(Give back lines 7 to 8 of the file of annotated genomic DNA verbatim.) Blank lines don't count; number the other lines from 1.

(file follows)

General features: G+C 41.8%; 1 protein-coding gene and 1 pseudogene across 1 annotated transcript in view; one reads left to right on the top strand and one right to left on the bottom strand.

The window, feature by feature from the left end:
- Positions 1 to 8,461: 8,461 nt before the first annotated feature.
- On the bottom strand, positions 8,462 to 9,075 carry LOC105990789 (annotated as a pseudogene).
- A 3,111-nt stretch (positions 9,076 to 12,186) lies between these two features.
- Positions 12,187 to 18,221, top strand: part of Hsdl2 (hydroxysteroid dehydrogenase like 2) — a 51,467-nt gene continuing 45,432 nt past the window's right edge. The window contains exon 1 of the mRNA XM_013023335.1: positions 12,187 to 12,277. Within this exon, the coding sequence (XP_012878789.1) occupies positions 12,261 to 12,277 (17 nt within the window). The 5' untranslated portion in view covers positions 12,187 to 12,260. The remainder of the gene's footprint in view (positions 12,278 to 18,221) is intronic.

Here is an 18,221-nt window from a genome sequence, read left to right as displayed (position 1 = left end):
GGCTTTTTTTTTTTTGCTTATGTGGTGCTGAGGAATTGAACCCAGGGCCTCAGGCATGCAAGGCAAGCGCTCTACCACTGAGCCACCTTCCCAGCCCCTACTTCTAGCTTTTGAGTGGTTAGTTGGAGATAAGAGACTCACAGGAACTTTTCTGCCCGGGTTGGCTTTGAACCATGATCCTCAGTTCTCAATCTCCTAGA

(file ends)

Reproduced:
Here is an 18,221-nt window from a genome sequence, read left to right as displayed (position 1 = left end):
GGCTTTTTTTTTTTTGCTTATGTGGTGCTGAGGAATTGAACCCAGGGCCTCAGGCATGCAAGGCAAGCGCTCTACCACTGAGCCACCTTCCCAGCCCCTACTTCTAGCTTTTGAGTGGTTAGTTGGAGATAAGAGACTCACAGGAACTTTTCTGCCCGGGTTGGCTTTGAACCATGATCCTCAGTTCTCAATCTCCTAGA